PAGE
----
A Lot or a Little?
What you will—and won't—find in this movie.
Encourages and defines an emphasis on passion when pursuing dreams. Promotes open communication with parents even in times of great disagreement. Examines both pros and cons of youth boxing, with a resolution favorable to the sport.
Positive Role Models
Though Jimmy, the young hero, feels forced to lie to his parents, he is guilt-ridden by his actions, makes a strong effort to repair the damage it costs. Otherwise, he's caring, responsible, tenacious, and unselfish. The film includes diverse parental role models: a surrogate dad is exemplary; Jimmy's parents are protective, loving, and responsible; though it takes some time, they make adjustments to accept their son's passion for boxing; finally, a very pushy father behaves badly, but learns to listen to his son and accept him as he is.
Violence & Scariness
Many organized boxing and sparring scenes; no injuries or serious wounds.
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A "damn" and a "hell." Some demeaning dialogue: "twerp," "pipsqueak," and "You fight like a girl!"
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Products & Purchases
ATF boxing and fitness equipment featured throughout.
Parents Need to Know
Parents need to know that The Kid is about a teen's involvement in organized and supervised junior boxing competitions and includes many boxing matches, sparring sessions, and scenes showing kids working out and training. While none of the boys are injured or even hurt during the bouts, there are hard hits, falls, along with some suspense. The emphasis of the film is on relevant teen issues: disagreements with parents, resolving problematic alliances, choosing one's life path. The film also builds a very special and important relationship between the young hero and his boxing mentor. (Spoiler alert: this relationship ends tragically.) Other than some club bullies, there are no villains here, simply disparate attitudes and beliefs which provide the conflict. To stay in the loop on more movies like this, you can sign up for weekly Family Movie Night emails.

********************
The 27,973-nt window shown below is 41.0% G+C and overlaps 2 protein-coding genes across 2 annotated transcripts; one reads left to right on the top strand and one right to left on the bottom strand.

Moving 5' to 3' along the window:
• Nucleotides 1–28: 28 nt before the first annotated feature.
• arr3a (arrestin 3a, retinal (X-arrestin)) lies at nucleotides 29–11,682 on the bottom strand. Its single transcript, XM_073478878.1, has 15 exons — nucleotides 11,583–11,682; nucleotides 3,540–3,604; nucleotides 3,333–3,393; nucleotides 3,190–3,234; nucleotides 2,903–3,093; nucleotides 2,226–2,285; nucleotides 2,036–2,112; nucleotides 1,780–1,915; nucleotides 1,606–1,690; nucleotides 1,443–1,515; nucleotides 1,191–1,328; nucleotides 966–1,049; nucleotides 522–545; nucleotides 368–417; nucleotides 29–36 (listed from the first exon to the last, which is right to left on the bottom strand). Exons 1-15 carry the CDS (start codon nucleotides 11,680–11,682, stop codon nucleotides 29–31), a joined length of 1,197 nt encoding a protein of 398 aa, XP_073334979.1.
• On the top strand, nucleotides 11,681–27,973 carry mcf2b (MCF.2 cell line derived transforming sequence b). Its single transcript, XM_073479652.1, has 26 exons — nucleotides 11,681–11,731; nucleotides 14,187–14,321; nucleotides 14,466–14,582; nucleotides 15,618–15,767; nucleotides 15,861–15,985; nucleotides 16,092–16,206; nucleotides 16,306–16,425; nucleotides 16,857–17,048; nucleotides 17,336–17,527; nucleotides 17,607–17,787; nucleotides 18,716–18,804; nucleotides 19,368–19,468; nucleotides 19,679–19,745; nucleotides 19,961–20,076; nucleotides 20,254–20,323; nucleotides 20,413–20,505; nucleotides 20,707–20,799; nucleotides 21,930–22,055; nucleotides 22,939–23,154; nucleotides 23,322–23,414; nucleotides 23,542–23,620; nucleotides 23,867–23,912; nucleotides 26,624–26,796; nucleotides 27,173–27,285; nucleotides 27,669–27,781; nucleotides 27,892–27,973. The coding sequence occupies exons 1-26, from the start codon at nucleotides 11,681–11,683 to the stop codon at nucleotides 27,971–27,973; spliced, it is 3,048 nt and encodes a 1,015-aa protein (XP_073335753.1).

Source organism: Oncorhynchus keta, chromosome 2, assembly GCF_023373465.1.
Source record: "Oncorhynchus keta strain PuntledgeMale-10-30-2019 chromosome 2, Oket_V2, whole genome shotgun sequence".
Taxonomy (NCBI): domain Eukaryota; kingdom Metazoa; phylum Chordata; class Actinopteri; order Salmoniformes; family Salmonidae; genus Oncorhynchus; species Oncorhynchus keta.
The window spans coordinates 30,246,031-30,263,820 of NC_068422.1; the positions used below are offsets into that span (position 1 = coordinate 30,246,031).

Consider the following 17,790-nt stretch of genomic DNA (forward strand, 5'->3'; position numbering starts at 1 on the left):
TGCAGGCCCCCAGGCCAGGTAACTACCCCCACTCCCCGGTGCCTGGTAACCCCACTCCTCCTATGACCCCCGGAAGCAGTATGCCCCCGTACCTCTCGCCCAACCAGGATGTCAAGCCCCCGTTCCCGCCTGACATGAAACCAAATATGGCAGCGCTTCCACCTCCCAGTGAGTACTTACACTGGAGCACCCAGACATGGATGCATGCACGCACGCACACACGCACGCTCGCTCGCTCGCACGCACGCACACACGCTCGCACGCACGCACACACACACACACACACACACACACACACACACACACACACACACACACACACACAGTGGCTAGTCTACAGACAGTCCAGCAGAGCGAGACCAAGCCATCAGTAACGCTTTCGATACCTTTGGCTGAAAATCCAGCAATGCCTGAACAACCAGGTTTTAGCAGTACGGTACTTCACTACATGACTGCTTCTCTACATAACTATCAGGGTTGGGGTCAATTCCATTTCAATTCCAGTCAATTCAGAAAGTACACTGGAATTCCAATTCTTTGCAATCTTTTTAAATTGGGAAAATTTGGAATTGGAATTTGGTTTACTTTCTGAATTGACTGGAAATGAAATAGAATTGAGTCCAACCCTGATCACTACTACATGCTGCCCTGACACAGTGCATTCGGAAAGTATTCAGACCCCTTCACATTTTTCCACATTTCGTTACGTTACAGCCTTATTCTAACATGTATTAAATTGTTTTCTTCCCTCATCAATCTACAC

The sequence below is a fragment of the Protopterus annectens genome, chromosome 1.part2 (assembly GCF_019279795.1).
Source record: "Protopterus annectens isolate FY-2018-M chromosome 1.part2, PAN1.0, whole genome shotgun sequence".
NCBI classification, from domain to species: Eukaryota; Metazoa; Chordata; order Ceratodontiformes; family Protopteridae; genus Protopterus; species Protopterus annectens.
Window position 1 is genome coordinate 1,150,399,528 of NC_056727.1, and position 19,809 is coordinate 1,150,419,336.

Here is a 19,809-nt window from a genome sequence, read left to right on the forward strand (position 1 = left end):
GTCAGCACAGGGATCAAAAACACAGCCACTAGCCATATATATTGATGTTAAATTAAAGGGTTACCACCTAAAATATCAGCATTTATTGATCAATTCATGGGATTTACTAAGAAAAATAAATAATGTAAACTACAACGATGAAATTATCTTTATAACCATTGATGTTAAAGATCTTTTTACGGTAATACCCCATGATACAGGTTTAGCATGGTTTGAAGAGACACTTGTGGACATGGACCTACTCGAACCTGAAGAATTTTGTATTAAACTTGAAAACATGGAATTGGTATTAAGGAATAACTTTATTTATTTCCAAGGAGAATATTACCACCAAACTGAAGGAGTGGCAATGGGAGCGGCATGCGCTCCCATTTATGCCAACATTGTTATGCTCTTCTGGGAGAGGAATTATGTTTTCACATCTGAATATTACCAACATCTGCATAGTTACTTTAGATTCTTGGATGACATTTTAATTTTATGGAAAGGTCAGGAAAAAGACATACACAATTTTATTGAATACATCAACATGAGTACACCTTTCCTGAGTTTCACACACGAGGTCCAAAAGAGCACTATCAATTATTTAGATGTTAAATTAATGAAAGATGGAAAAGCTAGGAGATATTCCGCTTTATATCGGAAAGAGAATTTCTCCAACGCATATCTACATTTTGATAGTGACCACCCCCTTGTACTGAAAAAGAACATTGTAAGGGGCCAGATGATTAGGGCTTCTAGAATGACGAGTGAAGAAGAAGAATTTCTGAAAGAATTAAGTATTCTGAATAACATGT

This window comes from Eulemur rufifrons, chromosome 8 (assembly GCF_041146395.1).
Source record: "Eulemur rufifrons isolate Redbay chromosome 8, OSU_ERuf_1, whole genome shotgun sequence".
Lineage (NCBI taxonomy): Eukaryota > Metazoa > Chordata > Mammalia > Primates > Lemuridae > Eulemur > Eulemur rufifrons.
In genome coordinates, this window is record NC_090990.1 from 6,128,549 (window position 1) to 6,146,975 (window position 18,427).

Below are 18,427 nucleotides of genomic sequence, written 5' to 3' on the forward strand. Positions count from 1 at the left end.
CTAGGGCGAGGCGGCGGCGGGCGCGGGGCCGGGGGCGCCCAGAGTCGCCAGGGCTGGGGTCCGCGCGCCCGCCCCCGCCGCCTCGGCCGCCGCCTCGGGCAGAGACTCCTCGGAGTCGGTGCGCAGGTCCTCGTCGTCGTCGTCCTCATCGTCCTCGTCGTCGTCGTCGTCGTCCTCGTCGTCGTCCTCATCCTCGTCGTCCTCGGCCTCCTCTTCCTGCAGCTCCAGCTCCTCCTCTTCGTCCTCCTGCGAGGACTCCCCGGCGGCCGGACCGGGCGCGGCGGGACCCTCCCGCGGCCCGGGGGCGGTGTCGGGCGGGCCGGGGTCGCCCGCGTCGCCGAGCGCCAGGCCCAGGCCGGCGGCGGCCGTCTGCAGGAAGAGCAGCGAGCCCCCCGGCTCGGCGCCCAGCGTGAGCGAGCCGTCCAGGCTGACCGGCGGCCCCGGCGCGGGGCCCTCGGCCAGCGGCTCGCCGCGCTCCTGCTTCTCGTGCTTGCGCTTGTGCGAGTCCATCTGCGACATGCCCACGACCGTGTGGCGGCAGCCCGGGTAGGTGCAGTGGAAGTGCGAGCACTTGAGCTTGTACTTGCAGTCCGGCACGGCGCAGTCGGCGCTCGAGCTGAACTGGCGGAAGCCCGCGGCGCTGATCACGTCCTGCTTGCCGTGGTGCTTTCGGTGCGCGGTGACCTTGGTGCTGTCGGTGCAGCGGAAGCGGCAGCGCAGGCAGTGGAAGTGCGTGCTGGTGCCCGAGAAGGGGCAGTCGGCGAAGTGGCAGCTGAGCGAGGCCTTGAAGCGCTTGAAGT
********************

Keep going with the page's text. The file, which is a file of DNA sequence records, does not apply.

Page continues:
Is It Any Good?
Set in a wintry Canada, this is an earnest picture, competently told, and it will tug on some heartstrings. But there's a lot of boxing to get through and it won't appeal to everyone.
It's a familiar story -- kid wants to succeed at a sport and must overcome obstacles to achieve his goal. In this case, the main obstacle is a disapproving family. The filmmakers make a good argument for boxing for teens -- "It's about testing yourself, not hurting people" and "It's about overcoming fear." They compare it to other contact sports like hockey and football, deciding it's "less violent" than those. To their credit, the opposition (Jimmy's dad) makes its own strong case, about "barbarism," injury, and "combat." It's left for the audience to decide; Jimmy made his choice early on and that's never in doubt.
Did we miss something on diversity?
Research shows a connection between kids' healthy self-esteem and positive portrayals in media. That's why we've added a new "Diverse Representations" section to our reviews that will be rolling out on an ongoing basis. You can help us help kids by suggesting a diversity update.